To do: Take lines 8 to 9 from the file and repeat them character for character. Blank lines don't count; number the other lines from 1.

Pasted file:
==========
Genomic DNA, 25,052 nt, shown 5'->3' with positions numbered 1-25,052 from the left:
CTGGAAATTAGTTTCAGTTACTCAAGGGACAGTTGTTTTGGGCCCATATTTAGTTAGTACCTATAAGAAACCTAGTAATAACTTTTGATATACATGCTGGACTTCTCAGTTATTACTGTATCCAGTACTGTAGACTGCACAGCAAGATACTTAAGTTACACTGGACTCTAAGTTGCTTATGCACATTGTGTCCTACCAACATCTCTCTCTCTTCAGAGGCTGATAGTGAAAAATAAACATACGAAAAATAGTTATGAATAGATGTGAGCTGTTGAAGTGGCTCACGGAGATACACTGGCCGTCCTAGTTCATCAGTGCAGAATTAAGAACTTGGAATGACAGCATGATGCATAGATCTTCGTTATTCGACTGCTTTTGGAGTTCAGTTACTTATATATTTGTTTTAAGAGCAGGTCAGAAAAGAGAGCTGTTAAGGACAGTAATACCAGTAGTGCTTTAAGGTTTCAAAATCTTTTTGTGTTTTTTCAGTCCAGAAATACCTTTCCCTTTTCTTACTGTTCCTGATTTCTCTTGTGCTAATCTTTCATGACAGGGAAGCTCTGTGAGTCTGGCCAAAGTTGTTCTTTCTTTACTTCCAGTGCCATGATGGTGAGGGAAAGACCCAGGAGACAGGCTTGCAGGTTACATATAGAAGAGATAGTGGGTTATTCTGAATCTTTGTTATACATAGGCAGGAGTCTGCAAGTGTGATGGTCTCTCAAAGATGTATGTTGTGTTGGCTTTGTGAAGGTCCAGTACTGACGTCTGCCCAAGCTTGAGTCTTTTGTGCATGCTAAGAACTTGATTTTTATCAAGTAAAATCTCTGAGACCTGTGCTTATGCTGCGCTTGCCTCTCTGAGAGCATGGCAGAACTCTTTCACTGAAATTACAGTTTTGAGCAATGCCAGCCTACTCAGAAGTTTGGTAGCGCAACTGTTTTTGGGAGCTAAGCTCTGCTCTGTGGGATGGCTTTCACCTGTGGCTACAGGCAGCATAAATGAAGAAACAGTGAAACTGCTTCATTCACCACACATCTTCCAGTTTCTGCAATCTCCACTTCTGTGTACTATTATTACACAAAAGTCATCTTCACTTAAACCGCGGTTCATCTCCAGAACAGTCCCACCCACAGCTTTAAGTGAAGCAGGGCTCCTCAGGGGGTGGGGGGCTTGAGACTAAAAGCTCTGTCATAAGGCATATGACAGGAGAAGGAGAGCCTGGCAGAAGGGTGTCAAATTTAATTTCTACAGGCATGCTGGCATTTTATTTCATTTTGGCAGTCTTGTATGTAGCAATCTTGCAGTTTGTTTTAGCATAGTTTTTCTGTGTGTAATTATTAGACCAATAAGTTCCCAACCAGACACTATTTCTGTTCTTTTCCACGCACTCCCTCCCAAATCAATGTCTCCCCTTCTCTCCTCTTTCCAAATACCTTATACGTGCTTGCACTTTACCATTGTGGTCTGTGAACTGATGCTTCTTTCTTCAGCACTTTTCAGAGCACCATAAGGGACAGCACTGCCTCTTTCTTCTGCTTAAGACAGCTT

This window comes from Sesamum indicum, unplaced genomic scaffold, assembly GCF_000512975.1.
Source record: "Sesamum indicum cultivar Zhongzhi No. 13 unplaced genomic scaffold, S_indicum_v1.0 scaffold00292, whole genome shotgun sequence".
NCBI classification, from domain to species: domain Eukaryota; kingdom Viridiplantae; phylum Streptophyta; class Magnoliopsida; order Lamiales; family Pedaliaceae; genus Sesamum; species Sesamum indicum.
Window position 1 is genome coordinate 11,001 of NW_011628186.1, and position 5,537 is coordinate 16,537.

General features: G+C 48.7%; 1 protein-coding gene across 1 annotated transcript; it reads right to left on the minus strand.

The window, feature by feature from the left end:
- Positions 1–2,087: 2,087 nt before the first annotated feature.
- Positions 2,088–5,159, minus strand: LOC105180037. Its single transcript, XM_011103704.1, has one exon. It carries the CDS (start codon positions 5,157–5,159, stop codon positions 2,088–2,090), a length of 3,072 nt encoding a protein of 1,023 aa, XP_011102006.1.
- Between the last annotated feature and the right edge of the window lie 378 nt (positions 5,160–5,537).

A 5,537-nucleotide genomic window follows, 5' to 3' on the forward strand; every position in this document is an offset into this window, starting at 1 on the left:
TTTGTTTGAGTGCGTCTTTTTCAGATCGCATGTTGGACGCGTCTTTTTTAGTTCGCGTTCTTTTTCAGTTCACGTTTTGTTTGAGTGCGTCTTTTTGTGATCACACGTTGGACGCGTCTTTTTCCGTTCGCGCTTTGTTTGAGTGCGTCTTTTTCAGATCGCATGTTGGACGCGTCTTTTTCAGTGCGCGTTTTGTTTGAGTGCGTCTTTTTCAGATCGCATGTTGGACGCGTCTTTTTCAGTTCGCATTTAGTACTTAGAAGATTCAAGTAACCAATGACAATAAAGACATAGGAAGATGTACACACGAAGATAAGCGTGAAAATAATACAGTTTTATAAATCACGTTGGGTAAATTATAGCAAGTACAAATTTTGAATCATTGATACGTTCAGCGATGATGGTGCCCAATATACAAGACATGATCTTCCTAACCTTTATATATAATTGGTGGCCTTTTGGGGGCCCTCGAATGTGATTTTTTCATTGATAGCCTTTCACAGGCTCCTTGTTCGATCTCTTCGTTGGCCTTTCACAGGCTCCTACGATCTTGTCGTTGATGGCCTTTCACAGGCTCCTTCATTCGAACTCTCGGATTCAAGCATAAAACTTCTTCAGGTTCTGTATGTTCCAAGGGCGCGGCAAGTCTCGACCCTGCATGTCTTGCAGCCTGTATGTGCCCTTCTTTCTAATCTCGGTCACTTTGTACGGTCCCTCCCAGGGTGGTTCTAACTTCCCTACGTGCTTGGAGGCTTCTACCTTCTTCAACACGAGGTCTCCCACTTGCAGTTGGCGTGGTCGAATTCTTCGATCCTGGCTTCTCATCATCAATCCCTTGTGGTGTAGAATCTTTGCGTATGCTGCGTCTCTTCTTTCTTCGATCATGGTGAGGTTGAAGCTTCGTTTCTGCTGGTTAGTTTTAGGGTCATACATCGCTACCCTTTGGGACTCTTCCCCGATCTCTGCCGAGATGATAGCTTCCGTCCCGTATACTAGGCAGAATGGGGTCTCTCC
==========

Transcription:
The window, feature by feature from the left end:
- Positions 1–2,087: 2,087 nt before the first annotated feature.